The Black Lake Conference Center has a rich history of not only the story of Walter Reuther, but also of labor’s part in shaping this nation.

Originally the Center was created as an educational center for UAW members across the country. It was a meeting place of brotherhood where ideas could be taught, traded and shared, friendships built. By the completion of the Center, Reuther understood that this would be a place where families would build memories as well.

By January 1967, the UAW had purchased 1,000 heavily wooded acres along the shores of Black Lake. A skilled craftsman and tool and die maker by trade, Reuther, envisioned the center to be aligned with nature. He wanted to bring the outdoors in and let the landscape dictate the center’s footprint on its environment. Reuther, along with longtime friend and renowned architect, Oskar Stonorov, were committed to preserving the oak, pines, maples, aspen and hemlock trees on the site. He and Stonorov wanted the Center to be a lesson on how to build without destroying nature. Reuther personally examined and tagged practically every tree on the site and, in some cases, construction lines were altered to preserve a particular piece of nature.

In the early spring of 1970, Walter and May Reuther unveiled the Center’s main buildings for the UAW leadership, the media and others. By May 1970, the world mourned the death of a great leader and visionary when a plane carrying the Reuthers, Oskar Stonorov, Reuther’s bodyguard Willy Wolfman, and two pilots crashed while on final approach to the Pellston Airport. All six passengers died in the crash.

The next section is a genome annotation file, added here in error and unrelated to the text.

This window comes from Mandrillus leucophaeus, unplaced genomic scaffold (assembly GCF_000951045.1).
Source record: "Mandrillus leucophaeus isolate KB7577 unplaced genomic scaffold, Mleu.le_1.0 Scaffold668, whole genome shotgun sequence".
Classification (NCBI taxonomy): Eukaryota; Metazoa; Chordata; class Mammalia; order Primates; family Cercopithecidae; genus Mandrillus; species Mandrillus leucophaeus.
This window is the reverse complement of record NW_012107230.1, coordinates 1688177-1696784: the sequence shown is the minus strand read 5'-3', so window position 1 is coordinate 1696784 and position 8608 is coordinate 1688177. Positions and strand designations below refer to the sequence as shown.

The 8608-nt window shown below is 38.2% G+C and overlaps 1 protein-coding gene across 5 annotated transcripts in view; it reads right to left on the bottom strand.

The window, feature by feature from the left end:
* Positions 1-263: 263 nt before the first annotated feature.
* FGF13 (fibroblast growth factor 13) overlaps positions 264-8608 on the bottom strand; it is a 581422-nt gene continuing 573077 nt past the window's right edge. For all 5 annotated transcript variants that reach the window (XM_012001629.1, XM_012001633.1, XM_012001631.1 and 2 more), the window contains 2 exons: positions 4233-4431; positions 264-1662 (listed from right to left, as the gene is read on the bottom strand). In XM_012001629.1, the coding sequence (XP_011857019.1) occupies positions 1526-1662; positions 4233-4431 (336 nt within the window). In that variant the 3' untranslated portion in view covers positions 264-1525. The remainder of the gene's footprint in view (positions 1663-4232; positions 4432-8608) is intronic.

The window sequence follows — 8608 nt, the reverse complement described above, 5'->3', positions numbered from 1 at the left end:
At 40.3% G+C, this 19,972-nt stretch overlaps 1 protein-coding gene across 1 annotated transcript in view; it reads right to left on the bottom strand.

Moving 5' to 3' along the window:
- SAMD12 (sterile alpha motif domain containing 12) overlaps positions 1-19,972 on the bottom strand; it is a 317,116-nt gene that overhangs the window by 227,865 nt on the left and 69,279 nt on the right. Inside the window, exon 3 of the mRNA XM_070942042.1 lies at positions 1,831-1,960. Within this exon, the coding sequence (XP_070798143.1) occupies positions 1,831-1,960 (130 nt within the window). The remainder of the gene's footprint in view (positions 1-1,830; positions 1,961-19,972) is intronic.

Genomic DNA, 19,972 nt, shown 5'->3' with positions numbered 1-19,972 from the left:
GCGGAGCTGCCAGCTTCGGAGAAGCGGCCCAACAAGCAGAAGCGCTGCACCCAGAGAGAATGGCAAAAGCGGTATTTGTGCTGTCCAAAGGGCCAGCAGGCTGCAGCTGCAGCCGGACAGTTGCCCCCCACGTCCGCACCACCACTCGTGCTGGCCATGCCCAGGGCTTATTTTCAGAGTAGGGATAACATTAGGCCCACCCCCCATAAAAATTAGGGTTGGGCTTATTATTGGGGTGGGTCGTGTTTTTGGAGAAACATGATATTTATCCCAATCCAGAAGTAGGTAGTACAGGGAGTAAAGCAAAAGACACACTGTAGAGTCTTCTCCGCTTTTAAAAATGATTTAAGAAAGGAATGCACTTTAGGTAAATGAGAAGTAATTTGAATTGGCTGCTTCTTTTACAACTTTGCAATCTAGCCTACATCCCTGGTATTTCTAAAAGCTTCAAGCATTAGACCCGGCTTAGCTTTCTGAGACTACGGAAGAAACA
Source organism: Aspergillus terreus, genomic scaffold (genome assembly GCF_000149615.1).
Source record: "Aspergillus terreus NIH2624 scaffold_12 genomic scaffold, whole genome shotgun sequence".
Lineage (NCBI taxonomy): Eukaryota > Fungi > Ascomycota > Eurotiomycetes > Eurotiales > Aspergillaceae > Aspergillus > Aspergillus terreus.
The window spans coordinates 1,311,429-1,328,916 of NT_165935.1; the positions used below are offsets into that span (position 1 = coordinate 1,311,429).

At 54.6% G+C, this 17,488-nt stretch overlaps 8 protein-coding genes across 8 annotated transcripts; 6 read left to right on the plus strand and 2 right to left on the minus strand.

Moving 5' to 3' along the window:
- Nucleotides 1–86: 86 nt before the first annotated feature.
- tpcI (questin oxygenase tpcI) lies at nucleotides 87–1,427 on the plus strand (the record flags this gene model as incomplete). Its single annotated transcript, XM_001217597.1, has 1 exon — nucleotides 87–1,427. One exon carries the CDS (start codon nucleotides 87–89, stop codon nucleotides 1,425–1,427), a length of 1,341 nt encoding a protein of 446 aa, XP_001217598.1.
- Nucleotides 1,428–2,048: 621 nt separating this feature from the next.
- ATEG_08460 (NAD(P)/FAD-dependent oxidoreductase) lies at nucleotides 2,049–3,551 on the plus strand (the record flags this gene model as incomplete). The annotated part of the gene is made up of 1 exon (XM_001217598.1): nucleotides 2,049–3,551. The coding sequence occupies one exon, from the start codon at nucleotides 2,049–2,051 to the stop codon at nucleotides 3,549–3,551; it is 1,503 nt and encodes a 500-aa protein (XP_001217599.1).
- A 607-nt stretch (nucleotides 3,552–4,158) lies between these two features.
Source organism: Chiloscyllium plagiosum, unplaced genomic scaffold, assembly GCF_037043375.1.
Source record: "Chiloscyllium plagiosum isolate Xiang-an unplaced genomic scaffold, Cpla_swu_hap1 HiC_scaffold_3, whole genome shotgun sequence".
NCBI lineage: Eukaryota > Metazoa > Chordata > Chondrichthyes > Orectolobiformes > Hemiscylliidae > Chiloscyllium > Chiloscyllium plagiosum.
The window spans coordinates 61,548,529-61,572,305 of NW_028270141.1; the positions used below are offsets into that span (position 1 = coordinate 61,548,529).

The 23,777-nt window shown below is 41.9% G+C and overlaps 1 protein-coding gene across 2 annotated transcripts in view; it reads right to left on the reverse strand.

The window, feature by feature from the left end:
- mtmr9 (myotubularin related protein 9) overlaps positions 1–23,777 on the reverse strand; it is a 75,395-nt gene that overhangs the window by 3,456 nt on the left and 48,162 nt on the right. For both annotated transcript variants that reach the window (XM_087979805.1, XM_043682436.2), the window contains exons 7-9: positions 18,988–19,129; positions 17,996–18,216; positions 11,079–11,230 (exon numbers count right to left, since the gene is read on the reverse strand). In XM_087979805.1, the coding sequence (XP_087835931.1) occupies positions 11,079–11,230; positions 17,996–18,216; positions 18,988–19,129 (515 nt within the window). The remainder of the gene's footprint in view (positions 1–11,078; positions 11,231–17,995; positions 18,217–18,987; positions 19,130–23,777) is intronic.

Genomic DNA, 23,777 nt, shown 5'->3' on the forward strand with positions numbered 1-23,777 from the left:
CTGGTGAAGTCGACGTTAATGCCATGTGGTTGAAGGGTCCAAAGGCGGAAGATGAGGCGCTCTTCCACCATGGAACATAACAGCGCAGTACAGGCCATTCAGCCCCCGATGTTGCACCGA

Most trees on the grounds were planted after World War I or by the Civilian Conservation Corps during the Great Depression and are red, white, jack and Scotch pine. There are also cedar, oak, maple, aspen and hemlock. The Douglas firs used for the massive beams and columns in the Center came from Portland, Ore. The dining room holds the largest beam, which is 72 feet and had to be carried on two rail cars. The columns – some of them 40 feet long and 16 inches in diameter – were turned in Washington state on equipment once used to turn the masts of wooden sailing ships. More than 15,000 tons of stone from Wisconsin were used in the buildings. The bronze work was cast in Italy, and the roofs are strong enough to hold approximately 5 feet of snow.

A city utility system exists underground. Reuther, an environmentalist long before it was popular to be green, designed the Center to ensure maximum protection of the environment. A water treatment plant covers 6 acres including five, 1-acre lagoons which pump all waste water away from the lake, virtually eliminating pollution. Most of the Center’s pipes and power lines are buried underground, leaving the pristine view untouched by power lines.

The Center is a living tribute to the lives of Walter and May Reuther. Trade unionists from Japan presented the Center with an eternal flame stone lantern. The Reuthers’ ashes were scattered on the hilltop overlooking the main building.

Whether you escape to the picturesque area for rest and relaxation, use the time to connect on common issues, build a better organization or learn labor history and work toward the common goal of social and economic justice, Black Lake is waiting for you.

The center provides shuttle services to maintain a safe environment for pedestrians and wildlife.